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Rural African American Adolescents’ Development: A Critical Review of Empirical Studies and Preventive Intervention Programs

Chapter
Part of the Advancing Responsible Adolescent Development book series (ARAD)

Abstract

For many African American adolescents, growing up in the rural south increases the likelihood that they will not only be poor but will live in situations characterized as persistent, “deep poverty.” Despite the challenges associated with growing up in often low-resource rural communities, many African American adolescents are able to survive and thrive. How do they overcome the odds and achieve various tasks that this developmental stage presents? The primary purpose of this chapter is to draw attention to and integrate knowledge on contextual factors affecting these youth to enable a more holistic understanding of normative development and adjustment among rural African American adolescents. This chapter synthesizes extant studies on developmental and behavioral domains of rural African American youth that have been identified as major areas of racial/ethnic disparities, including academic achievement and behavioral health. In addition, we consider the protective nature of person–context relations among these youth in order to identify malleable targets that can be manipulated in preventive interventions to reduce disparities in these multiple domains. Finally, we evaluate the extent to which preventive interventions designed to prevent or to reduce these disparities are theoretically and empirically informed by research findings that included rural African American families and adolescents as study participants.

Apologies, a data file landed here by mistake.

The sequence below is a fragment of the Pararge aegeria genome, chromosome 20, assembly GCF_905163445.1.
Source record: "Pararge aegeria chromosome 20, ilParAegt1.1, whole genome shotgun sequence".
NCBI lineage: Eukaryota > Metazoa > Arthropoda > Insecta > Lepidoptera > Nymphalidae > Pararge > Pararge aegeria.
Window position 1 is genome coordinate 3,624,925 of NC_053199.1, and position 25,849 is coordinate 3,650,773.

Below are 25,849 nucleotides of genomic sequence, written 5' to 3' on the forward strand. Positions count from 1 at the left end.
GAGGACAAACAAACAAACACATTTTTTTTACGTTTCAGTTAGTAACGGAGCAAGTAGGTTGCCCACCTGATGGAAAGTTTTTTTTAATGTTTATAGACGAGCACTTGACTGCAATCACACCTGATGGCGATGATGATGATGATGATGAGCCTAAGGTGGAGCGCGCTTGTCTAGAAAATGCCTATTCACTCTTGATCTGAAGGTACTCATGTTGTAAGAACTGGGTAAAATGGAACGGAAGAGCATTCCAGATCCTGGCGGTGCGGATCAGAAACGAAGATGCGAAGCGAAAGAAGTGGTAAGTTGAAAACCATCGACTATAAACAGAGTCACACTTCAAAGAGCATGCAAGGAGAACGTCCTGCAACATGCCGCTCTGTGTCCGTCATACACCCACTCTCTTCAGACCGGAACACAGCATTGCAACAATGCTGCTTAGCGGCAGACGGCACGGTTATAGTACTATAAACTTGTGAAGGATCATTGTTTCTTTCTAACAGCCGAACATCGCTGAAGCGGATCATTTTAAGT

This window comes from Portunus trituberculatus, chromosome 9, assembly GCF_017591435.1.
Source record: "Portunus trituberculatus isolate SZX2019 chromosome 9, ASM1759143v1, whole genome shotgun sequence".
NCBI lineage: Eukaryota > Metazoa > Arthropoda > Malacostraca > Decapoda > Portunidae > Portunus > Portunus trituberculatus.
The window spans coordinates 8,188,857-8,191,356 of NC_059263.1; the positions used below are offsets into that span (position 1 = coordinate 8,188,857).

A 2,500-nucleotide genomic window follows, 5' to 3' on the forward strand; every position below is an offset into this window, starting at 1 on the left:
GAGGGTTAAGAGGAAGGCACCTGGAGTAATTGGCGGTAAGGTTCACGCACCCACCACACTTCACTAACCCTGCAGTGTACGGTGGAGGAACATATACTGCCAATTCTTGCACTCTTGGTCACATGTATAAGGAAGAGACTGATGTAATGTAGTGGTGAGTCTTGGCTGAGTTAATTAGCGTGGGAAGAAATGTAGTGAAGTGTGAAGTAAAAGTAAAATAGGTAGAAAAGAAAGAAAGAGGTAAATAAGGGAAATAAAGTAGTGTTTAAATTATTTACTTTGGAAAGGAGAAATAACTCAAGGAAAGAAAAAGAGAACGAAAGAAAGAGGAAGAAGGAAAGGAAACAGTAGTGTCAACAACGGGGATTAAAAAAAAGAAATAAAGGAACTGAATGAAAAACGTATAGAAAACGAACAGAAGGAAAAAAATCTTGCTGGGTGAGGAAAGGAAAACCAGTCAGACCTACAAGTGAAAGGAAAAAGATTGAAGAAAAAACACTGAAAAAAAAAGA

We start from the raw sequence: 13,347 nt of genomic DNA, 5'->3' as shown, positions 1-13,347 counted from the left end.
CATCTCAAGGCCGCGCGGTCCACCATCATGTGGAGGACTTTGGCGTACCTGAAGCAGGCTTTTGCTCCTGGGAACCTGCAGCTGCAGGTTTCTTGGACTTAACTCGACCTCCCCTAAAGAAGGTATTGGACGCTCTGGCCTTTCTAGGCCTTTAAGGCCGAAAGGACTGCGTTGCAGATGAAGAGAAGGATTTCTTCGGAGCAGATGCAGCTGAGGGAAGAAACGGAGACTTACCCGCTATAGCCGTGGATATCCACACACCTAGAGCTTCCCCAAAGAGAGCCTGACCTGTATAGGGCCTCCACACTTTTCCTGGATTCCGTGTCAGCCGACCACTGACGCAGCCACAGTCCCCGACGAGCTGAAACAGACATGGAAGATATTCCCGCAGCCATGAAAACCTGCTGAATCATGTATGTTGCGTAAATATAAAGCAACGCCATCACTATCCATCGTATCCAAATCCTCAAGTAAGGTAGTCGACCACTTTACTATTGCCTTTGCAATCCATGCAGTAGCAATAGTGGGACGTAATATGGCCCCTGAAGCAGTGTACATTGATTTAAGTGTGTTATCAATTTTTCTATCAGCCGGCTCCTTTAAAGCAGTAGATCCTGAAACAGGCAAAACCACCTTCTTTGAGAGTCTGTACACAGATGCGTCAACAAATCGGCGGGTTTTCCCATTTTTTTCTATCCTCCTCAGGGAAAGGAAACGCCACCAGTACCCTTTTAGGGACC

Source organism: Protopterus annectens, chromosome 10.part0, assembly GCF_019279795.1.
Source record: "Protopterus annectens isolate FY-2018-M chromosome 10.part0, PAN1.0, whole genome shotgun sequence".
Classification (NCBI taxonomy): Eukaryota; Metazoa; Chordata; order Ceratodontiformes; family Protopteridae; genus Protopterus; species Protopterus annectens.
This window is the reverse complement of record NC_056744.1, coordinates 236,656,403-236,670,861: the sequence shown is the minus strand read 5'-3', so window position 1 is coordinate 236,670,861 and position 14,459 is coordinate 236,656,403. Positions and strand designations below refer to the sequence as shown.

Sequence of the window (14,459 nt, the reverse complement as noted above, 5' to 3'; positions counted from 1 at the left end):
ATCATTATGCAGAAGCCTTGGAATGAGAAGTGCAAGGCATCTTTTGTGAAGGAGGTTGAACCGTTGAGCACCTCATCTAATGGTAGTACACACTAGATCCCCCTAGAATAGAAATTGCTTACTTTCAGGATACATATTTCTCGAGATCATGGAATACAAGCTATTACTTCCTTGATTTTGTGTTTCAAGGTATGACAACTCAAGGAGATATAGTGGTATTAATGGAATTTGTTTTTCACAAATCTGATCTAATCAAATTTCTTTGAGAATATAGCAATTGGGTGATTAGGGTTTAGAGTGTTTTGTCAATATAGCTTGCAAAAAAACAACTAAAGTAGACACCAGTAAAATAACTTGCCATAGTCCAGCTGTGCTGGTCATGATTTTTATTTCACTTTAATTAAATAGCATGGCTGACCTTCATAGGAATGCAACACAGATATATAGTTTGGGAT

Keywords

Rural residence patterns and context Parenting African American family protective factors Racial/ethnic identity development Academic outcomes Conduct problems Sexual risk and substance use Positive youth development Peer affiliation Inequities and discrimination Culturally tailored preventive intervention programs 

Notes

Acknowledgment

Murry and Liu’s effort on this book chapter was supported by National Institute of Mental Health Grant MH063043 National Institute of Mental Health Grant MH063043 supported Murry and Liu’s effort on this book chapter through funding for the Center Research on Rural Families and Communities Peabody College, Vanderbilt University.

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© Springer International Publishing Switzerland 2016

Authors and Affiliations

  1. 1.Department of Human and Organizational DevelopmentPeabody College, Vanderbilt UniversityNashvilleUSA
  2. 2.Department of Human and Organizational DevelopmentPeabody College, Vanderbilt UniversityNashvilleUSA

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